Natalie Lloyd’s Over the Moon (2019) will have readers immediately rooting for Mallie, the middle-grade fantasy novel’s twelve-year-old protagonist. Mallie lives with her parents and younger brother in Coal Top, a bleak town where joy is scarce. Coal Top’s inhabitants have no hope for a better future. Serving inhabitants of the wealthy valley below is the only option for girls and boys must work in coal mines where they eventually lose their sight, like Mallie’s father. Mallie has already begun serving a family in the valley but she is fiercely protective of her young brother and will do whatever she can so he can avoid toiling in the coal mines. Continue reading
Sarah Jean Horwitz’s The Dark Lord Clementine (2019) follows twelve-year-old Clementine Morcerous on a journey of self-discovery that weaves magic and melancholy into an epic tale sure to delight readers. Most of the action takes place in and around the family’s desolate castle. Clementine knows nothing about her absent mother and her father, Lord Elithor, is a cold and angry figure whose evanescent presence haunts the text. Without any siblings or friends, the young protagonist is clearly lonely and yearns for connection. Continue reading
Anne Ursu’s The Lost Girl (2019) is a haunting middle-grade novel that dabbles in the fantastic, but it is real-world drama that drives the story-line. The novel is about two twin sisters, Iris and Lark, who mirror each other physically while having distinct personalities. The twins live with their mother and father, but (as is requisite for middle-grade fiction) the father is absent. He is in London on a six-month long business trip and is only introduced in the text through Skype. The story is really about the girls’ relationship with each other and their discovery of their uniqueness through a forced separation at school. The two had always been in the same class but start the new school year with separate teachers. This does allow them to experience individual challenges while learning that they can have separate experiences and still share a deep bond. Continue reading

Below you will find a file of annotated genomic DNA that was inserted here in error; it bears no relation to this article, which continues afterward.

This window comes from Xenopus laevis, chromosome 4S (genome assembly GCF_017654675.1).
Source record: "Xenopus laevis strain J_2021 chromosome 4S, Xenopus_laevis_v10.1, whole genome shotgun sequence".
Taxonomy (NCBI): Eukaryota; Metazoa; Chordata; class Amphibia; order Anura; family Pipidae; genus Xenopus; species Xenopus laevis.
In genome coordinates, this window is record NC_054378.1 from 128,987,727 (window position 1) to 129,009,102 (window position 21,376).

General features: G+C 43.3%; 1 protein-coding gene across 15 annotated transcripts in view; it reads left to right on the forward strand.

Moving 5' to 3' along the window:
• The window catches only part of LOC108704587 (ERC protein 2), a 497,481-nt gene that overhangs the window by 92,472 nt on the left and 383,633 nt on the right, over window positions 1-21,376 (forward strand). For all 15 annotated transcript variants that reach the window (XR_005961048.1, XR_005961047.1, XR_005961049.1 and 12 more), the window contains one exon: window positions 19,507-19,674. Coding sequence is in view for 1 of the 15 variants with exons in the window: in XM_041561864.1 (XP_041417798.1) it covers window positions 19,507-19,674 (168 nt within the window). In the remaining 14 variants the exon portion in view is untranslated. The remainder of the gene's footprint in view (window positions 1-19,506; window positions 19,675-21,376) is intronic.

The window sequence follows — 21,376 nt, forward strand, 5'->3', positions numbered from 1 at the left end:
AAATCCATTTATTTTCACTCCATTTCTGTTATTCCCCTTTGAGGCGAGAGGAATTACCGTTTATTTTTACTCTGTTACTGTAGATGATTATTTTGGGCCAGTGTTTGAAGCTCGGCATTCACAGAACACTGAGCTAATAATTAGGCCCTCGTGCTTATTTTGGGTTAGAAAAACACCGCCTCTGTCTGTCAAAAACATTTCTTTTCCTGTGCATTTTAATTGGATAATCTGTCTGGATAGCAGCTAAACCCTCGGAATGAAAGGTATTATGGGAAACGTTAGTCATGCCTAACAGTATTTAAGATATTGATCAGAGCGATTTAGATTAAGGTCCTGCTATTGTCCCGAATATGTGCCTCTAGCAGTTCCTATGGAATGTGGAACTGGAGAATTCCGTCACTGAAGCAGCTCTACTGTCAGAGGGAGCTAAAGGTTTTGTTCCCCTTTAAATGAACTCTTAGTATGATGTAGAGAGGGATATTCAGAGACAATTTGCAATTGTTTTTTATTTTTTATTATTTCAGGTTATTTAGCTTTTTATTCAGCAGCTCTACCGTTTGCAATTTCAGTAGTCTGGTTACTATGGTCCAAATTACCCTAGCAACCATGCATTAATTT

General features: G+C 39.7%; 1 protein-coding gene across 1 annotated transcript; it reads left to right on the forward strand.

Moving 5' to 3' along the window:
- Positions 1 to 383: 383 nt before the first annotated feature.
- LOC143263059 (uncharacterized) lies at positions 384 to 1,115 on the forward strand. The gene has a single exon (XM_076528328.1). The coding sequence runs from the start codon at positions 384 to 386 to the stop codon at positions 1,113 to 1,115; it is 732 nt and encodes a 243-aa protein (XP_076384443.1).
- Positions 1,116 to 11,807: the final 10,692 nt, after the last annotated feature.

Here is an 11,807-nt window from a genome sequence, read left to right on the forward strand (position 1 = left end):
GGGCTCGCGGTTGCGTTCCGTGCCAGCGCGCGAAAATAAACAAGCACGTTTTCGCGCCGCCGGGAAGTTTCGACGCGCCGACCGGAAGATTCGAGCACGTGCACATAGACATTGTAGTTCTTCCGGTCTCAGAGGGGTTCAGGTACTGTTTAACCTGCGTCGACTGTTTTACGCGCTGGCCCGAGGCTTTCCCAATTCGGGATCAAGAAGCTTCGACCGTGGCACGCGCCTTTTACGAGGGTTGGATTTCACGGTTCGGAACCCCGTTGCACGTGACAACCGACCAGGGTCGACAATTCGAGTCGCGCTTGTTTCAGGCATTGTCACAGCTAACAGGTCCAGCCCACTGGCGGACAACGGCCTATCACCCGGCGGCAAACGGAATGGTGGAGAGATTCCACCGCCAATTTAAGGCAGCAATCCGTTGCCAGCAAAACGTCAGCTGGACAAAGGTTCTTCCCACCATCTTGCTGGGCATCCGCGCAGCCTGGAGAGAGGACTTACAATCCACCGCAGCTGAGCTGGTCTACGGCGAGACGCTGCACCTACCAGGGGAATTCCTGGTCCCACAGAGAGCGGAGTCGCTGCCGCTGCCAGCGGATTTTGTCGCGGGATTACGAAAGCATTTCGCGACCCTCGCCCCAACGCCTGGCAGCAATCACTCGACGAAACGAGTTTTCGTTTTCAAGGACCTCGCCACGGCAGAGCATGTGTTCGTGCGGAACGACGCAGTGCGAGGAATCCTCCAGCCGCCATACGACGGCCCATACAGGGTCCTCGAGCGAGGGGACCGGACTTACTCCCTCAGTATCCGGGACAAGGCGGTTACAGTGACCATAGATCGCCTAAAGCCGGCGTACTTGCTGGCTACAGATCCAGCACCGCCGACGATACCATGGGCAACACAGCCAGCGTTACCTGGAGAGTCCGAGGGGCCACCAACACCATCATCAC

The Dragon Thief is Zetta Elliott’s follow-up to her middle-grade urban fantasy novel Dragons in a Bag. Elliott’s second installment picks up where the first book in the series left off, taking readers on a fantastical journey through the culturally diverse streets of New York City as children and elders work together to bring balance to material and magical realms by returning a not-so-little dragon to its home and family.
Dragons in a Bag is told from the point-of-view of Jaxon, a clever and kind boy who discovers magic for the first time and learns to be courageous in the face of otherworldly adversity. Jaxon remains an important character in The Dragon Thief, but he is joined by Kavita, his best friend Vik’s little sister. In Dragons in a Bag, Kavita stole one of the three baby dragons Jaxon was supposed to transport to the magical realm, so he can only transport two dragons. Because of this, his mission is incomplete. In The Dragon Thief Jaxon struggles to find the third dragon so he can keep it safe and reunite it with its family. Continue reading
If you or someone you know is over eight-years-old, you need a copy of Zetta Elliott’s urban fantasy Dragons in a Bag!
Dragons in a Bag introduces readers to Jaxon, a sweet and smart young boy with brown skin and unruly eyebrows. Jaxon’s father passed away and he lives alone with his mother who is estranged from her family. At the start of the book, the mother-son duo struggle to make ends meet and their landlord is trying to evict them. When Jaxon’s mother goes to court to fight the eviction, she drops her son off at the home of a woman she calls Ma. Jaxon reasonably assumes the surly woman is his grandmother, but family isn’t that straight forward in Dragons in a Bag – neither is anything else! Continue reading